The innovation and 'buy Australian' package announced by the government yesterday presents a clear point of difference between Labor and Coalition. It's likely neither side's plan to prevent a post-mining-investment-boom employment slump will work, but at least we now know they're different.
The policy announced yesterday, 'A plan for Australian jobs', is aimed at making the September 14 election "a referendum on jobs", according to the Australian Manufacturing Workers Union – and so it will be, but only in the sense that we know the Coalition will cut public sector jobs if it forms government, and Labor will preserve and subsidise jobs if it somehow hangs onto power.
One of the three planks of yesterday's policy would force corporations (read miners) to look again at whether their suppliers could be Australian firms after all.
A new Australian Jobs Act would require projects worth over $500 million to create 'Australian industry participation plans' to show that they're offering work to Aussie firms, and for projects over $2 billion, would require companies to "embed Australian Industry Opportunity officers within their global supply offices".
There has been heated debate over this in the past six months. Some miners have protested that it's not just price that puts them off Australian firms for major construction work, but can come down to quite technical problems such as the grades of steel required not being made here at all.
But in most cases, Labor clearly believes that firms are making the wrong choices and could find competitive quotes at home if they only looked.
The Greens support this idea, but took it a step further, with lower house MP Adam Bandt saying yesterday: "Big projects should be required to use local firms, not just talk to them. With some big resource projects using as little as 20 per cent Australian steel, we could be doing much more to support local industries. This is another example of Labor's lack of courage and inability to stand up to the big miners."
It's also an example of Labor not wanting to start a WTO trade stoush over behind-the-border protectionism. Forcing those evil miners to accept uncompetitive quotes from Aussie firms would certainly fit that description.
The other two planks of the policy have been more warmly welcomed by industry groups.
On the innovation front, Labor would build up to 10 Industry Innovation Precincts to "bring firms, research institutions, technology experts and business service providers together to achieve the innovations, connections and scale our businesses need".
ACCI and AiG both welcomed this part of the plan, although neither liked the source of the funds to cover it – $1 billion taken from 15 to 20 large companies by the cancelling of some large tax credits. However, its objective must be seen for what it is: pretty optimistic. While it's right to try to lift Australia's lagging innovation record, in the near term it is just not possible to innovate our way around the high dollar and start selling smarter things to Asia's burgeoning middle classes as if the dollar didn't matter. Innovation is a long-term project that the centres can help to kick-start, but not an effective means to dealing with a jobs downturn in 2014 and beyond.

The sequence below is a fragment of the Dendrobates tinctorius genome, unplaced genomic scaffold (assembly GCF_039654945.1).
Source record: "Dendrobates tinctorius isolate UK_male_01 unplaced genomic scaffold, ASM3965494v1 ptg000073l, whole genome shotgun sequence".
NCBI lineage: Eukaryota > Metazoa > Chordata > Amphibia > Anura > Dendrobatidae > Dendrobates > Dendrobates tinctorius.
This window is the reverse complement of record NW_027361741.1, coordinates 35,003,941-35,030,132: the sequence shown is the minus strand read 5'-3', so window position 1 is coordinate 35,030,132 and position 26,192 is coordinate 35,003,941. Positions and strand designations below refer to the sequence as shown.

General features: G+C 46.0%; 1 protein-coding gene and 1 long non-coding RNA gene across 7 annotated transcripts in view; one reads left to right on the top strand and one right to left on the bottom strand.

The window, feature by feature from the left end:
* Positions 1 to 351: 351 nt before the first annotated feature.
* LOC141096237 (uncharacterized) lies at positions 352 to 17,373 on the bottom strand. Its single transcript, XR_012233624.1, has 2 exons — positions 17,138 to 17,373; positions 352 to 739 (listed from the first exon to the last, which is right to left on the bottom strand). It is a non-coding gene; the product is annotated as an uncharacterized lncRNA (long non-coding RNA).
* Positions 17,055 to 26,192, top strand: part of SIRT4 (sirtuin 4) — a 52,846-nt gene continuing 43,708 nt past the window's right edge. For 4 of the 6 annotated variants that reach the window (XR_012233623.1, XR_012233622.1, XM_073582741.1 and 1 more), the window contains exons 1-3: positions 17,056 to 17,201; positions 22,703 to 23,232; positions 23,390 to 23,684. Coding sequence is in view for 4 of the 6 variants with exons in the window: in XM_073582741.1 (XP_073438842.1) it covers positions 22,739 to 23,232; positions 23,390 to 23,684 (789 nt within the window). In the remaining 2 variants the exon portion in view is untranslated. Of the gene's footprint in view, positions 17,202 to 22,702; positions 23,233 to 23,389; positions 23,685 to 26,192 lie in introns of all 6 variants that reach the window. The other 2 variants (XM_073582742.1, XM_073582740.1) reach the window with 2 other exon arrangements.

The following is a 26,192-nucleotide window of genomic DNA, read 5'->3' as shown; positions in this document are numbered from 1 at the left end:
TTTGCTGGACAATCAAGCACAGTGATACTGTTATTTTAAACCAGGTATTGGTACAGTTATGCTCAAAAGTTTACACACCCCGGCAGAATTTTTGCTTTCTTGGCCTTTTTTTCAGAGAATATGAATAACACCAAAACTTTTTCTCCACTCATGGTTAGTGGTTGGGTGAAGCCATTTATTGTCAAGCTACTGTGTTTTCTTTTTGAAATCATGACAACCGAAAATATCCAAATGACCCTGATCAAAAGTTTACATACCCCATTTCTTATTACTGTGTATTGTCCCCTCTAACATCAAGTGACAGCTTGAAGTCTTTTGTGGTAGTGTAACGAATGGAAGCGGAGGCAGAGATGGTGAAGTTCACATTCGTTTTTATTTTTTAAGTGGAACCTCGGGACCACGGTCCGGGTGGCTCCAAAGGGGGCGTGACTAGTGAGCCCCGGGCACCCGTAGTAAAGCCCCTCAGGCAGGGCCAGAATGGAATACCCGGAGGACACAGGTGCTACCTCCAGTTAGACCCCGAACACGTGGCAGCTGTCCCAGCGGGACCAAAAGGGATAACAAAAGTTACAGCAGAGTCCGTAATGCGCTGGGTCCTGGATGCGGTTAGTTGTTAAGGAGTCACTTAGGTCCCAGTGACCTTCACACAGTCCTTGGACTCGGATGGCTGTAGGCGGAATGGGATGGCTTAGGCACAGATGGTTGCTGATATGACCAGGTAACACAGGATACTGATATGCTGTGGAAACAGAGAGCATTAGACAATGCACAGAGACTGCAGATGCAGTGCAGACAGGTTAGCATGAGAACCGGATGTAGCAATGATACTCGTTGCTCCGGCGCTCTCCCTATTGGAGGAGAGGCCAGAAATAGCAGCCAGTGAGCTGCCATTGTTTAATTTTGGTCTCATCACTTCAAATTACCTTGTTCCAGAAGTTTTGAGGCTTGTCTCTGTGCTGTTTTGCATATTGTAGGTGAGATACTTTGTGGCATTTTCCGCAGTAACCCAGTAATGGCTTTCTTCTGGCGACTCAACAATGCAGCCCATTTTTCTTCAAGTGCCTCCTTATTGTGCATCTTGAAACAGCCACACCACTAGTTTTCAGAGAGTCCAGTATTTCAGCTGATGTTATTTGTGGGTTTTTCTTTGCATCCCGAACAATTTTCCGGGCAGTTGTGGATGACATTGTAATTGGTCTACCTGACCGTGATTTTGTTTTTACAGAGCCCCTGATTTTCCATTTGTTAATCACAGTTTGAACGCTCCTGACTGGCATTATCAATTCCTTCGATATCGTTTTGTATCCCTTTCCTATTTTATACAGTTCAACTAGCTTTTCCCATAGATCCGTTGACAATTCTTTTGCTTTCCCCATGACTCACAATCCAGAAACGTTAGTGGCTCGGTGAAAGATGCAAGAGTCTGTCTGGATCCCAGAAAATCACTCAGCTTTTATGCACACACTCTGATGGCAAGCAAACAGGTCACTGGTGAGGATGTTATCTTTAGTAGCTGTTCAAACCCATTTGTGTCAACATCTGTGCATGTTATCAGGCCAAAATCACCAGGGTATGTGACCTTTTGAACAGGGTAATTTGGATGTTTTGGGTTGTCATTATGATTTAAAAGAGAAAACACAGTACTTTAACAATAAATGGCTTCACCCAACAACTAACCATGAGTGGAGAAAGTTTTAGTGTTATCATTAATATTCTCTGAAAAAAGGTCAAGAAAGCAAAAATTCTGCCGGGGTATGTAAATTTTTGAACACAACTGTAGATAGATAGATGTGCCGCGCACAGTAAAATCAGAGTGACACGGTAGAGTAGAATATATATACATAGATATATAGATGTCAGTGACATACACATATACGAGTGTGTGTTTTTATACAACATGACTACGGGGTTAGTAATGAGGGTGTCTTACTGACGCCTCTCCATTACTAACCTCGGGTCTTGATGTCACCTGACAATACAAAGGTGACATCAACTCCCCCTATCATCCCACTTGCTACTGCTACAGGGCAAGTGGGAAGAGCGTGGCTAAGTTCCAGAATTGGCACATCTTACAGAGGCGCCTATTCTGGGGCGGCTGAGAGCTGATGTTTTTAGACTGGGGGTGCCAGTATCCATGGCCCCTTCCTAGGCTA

The third plank of the policy is part of Labor's broader attempt to beat the Coalition on its home territory – the SME sector. It plans to use a "new $350 million round of the Innovation Investment Fund to stimulate private investment in innovative Australian start-up companies."
That sounds a bit like state-owned venture capitalism → always a worry. But the policy also includes changes to venture capital tax arrangements to "improve clarity and certainty for investors and encourage participation by 'angel' syndicates", which is certainly better that watching bureaucrats gamble public funds on 'great' ideas.
So where does this all leave Labor vis-a-vis the Coalition?
Actually, about level. There is chronic delusion on both sides about dealing with the post-mining-boom economy.
Labor is unlikely to cut any taxes, will not balance the budget, will retain its unpopular mining and carbon taxes and will increase red tape (at least for miners, as described above). But it will also force companies to support Australian jobs in sectors that stand little change of returning to competitiveness until the dollar inevitably corrects to a value not driven as much by carry trades as commodity price spikes. And it won't sack thousands of public servants.
An incoming Abbott government would cut taxes slightly, streamline business red-tape, kill off the carbon tax and mining tax, and balance the federal budget through some hefty expenditure cuts across the public service. That, so the Coalition believes, will boost business confidence and investment, lead to the birth of many more SMEs, and provide the jobs and GDP growth to get Australia back on track. It might work, but it's a hell of a gamble for a country that still has one of the best sets of top-line economic figures in the developed world.
The 'referendum on jobs', then, is now quite clear – keep Aussie jobs and let our competitiveness continue to erode, or slash jobs and hope the private-sector spirit of innovation replaces them quickly.
Neither is much of a fix for what lies ahead in the near-term, so voters will have decide which they think will actually shore up our uncompetitive sectors in the long term.
Not much of a choice, but at least we know they're different.